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Monday, 5 March 2018

Misogyny, repression and stigmatisation

Source: Church in Wales Diocesan press releases
  One of the less important casualties of the severe weather was the launch of a new book under the category Gender Studies in Wales. 

Due to be launched at that bastion of inclusiveness, St Asaph Cathedral, it claims to offer "significant and original insights into women, Welsh identity and religion":

"Women, Identity and Religion in Wales by Manon Ceridwen James, a Canon at the Cathedral, is the first comprehensive study of its kind from a present-day perspective. At the heart of the book are conversations with thirteen women whose lives and experiences reveal how women facing misogyny, repression and stigmatisation are able to respond with resilience and humour." [My emphasis - Ed.]

I have not read the book and at £24.99 for a paperback copy which, from the reviews, trots out the usual gender studies cliches, I have no intention of doing so. From the abstract of the author's University of Birmingham Ph.D. thesis:

"The thesis is structured as a theological ‘critical conversation’. Dialogue partners include Western feminist theologians and their claim that women find it difficult to assert an authentic self and also sociological and historical texts looking at religion, women and identity in Wales. Christianity has played a significant part in Welsh identity construction, particularly in creating a repressive self-image for Welsh women for political reasons."

Putting such claims in the context of my own grandmothers, mother, wife, mother-in-law, daughters to granddaughters, a period getting on for one and a half centuries, over half of which I have personal experience, nothing could be further from the truth. Quite the contrary which later generations are happy to confirm. It is all politics.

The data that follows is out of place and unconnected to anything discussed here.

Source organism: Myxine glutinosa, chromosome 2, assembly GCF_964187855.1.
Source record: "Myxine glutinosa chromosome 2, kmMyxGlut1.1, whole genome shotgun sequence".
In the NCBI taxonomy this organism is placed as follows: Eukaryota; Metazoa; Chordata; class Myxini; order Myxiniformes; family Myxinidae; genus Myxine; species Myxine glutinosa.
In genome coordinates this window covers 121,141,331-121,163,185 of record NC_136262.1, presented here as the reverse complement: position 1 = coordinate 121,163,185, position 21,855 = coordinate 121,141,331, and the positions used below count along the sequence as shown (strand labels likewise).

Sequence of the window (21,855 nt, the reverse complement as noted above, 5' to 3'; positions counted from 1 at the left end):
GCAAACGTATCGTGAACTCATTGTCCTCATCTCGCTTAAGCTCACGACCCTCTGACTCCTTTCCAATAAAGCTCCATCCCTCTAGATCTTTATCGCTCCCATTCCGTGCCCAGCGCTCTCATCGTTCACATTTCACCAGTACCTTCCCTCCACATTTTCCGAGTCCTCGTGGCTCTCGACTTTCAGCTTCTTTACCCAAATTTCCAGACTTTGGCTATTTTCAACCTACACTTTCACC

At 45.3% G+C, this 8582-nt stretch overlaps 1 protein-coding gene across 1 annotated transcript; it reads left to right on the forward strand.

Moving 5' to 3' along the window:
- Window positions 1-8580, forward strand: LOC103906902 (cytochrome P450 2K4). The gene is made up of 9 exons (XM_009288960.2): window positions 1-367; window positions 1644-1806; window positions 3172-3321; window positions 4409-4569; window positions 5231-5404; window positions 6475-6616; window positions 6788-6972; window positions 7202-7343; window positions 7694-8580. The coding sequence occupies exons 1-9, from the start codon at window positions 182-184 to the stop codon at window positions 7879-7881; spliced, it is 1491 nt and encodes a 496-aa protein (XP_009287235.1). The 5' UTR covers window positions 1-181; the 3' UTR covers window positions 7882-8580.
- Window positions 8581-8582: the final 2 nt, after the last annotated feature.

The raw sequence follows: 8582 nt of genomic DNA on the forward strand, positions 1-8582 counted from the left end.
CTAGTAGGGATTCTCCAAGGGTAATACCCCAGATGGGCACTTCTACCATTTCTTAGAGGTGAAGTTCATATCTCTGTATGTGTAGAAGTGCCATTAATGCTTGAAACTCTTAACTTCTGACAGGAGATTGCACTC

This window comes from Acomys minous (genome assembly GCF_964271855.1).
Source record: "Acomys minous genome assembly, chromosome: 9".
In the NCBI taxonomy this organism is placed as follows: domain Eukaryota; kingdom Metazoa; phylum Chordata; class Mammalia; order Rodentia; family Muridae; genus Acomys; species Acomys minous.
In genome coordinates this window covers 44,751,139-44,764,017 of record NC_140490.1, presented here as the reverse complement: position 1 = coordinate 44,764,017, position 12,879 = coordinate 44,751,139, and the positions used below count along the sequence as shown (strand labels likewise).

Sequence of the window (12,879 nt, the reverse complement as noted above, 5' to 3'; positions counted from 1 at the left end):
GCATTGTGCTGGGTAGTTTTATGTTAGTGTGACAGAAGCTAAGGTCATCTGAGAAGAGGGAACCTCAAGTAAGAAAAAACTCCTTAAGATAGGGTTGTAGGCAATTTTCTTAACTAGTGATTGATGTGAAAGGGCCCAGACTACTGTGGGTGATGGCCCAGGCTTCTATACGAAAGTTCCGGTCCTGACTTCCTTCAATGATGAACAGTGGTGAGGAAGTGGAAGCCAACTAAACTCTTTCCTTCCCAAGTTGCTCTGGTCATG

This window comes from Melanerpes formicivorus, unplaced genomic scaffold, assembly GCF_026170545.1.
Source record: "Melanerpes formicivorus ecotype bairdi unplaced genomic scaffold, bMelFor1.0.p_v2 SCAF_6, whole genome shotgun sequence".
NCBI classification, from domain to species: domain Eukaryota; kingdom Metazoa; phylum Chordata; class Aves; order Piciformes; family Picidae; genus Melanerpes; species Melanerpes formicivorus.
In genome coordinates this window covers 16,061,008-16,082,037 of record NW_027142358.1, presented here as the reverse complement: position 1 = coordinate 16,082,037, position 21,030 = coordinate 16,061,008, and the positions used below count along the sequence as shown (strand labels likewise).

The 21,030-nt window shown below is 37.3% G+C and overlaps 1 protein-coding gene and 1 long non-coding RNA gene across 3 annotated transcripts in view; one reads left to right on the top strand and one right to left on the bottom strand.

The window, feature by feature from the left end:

One reviewer described the book as a "valuable and challenging contribution to our understanding of womanhood". What she means is those women who have used religion to further their careers in a so-called equality campaign.

Equality of opportunity in the workplace is to be applauded but the church is not the workplace. Vicars are not employed by the church. They are 'employed by God'.

Blind to the reality that surrounds them, feminists are stuck in the past. They speak for themselves advancing their own cause regardless of the cost to others. If other women become casualties, falling by the wayside in the name of equality, hard luck.

As the Archdeacon of Llandaff candidly explained before she was imported from the Church of England to execute Barry Morgan's disastrous plans for the Church in Wales "new individuals with conscientious difficulties over women’s ministry will simply have to make personal decisions and individual choices, to find accommodation as best they can". With resilience and humour?